My other question still stands though. How is this accomplished with digital? Sorarse gave a good example "turning volume up on stereo" but how exactly does this work on digital sensor????

You should probably rephrase your question and do a Google search. "How does a digital camera sensor work?" would probably put you on a better path than your original question, as you're asking something technically and electronically specific. We don't necessary need to know HOW the sensor works to use our cameras, no more than we need to know how ABS brakes work in order to use them.




  
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Curtis ­ N
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Dec 23, 2011 16:02 |  #10

Ralph III wrote in post #13590577 (external link)
why can't Aperture just suffice with these computerized camera's?

Aperture affects depth of field. Sometimes you want a lot (to keep objects at different distances in focus) and sometimes you want a little (to blur the background and separate your subject). So you manage depth of field by adjusting the aperture.

Similarly, shutter speed affects motion blur. Sometimes you want to eliminate it, sometimes you want to include it (to show movement).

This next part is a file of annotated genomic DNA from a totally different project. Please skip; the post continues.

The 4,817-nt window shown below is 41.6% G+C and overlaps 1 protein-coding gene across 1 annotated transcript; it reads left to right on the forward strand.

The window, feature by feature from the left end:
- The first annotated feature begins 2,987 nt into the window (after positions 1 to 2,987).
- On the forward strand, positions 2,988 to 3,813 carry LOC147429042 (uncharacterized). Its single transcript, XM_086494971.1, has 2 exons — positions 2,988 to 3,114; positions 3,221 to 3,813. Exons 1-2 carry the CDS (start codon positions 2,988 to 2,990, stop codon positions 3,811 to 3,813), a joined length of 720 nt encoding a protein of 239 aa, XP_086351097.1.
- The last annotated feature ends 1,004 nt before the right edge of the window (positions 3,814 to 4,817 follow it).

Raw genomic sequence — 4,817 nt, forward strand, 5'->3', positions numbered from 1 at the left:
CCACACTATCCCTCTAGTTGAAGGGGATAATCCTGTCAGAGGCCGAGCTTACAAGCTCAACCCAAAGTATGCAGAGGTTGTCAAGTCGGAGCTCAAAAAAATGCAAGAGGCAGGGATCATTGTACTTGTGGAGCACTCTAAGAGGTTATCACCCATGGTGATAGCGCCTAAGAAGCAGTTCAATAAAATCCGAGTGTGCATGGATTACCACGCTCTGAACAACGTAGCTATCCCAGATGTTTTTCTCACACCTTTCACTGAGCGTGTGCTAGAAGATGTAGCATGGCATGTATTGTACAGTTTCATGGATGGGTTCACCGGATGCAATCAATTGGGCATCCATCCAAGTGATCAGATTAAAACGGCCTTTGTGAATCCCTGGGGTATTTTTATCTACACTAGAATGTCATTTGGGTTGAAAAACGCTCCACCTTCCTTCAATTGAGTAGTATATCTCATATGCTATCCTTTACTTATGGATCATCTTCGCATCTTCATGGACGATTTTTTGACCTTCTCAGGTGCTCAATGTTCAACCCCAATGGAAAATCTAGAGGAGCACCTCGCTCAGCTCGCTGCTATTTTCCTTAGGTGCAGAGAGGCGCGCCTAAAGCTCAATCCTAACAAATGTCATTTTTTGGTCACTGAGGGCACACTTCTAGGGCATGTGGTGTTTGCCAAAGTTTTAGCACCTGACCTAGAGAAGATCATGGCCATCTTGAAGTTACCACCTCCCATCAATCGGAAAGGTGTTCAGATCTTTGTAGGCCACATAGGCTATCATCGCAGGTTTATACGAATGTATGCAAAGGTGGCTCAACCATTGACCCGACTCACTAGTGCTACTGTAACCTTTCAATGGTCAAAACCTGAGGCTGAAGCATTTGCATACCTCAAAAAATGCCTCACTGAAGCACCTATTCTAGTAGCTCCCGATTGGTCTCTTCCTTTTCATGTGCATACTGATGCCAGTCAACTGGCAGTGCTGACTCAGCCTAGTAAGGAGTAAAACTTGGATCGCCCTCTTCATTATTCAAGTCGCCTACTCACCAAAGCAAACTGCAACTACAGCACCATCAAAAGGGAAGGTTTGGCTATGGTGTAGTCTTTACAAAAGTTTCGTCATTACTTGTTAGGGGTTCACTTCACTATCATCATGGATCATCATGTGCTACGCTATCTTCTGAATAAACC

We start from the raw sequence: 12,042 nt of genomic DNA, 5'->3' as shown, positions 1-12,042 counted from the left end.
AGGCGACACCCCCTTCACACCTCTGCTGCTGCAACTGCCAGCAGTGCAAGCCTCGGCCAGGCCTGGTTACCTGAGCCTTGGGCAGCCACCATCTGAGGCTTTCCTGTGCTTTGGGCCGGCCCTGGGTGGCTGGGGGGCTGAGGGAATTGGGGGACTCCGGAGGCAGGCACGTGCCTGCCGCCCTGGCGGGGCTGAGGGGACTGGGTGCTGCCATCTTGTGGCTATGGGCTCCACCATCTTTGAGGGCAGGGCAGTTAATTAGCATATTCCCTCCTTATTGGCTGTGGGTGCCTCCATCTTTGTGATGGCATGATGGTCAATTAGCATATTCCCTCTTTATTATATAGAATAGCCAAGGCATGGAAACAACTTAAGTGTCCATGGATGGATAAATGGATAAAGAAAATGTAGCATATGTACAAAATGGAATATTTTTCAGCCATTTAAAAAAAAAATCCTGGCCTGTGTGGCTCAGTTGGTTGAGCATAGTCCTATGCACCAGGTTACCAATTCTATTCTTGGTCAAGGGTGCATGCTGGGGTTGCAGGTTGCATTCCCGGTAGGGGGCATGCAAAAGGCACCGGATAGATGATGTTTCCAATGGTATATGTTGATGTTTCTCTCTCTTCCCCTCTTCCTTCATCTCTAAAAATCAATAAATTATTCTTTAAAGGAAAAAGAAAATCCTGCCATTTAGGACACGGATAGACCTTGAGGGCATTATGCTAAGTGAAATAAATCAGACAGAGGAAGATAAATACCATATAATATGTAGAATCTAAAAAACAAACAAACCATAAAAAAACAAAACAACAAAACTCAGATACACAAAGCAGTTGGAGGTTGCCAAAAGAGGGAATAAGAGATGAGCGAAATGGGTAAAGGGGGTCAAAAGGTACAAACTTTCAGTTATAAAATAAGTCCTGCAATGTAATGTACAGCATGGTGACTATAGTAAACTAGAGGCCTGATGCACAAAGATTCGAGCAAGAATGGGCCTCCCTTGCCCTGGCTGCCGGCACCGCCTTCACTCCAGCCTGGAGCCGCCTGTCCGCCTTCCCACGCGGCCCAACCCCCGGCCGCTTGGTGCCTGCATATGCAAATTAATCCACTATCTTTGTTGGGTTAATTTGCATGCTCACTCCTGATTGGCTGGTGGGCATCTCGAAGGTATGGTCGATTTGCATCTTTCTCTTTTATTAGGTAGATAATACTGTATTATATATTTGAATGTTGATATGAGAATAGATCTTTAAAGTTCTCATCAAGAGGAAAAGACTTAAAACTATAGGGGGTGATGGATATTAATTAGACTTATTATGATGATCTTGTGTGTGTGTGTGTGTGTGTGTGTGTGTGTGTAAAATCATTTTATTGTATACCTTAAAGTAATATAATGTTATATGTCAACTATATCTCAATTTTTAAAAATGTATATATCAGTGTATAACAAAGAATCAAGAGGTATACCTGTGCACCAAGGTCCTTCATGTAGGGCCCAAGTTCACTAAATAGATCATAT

So, the ability to adjust ISO lets you manage those things. Here's the procedure I recommend:
1) Select the shutter speed necessary to eliminate visible motion blur
2) Select the aperture that gives you the depth of field you want
3) Select the ISO that gives you correct exposure.

Higher ISO settings are possible by amplifying the voltage produced by photons hitting the photocells. However, just like when you turn up the volume on your radio to hear a weak station, you get "noise." You get the voltage produced by photons and you get voltage produced by other things. This reduces image quality.


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Dec 23, 2011 16:04 |  #11

Ralph III wrote in post #13590656 (external link)
Ok, I undestand the ISO adjusts the sensitivity as noted, but how does it do such on a digital sensor? How does your sensor change, as it is not like film?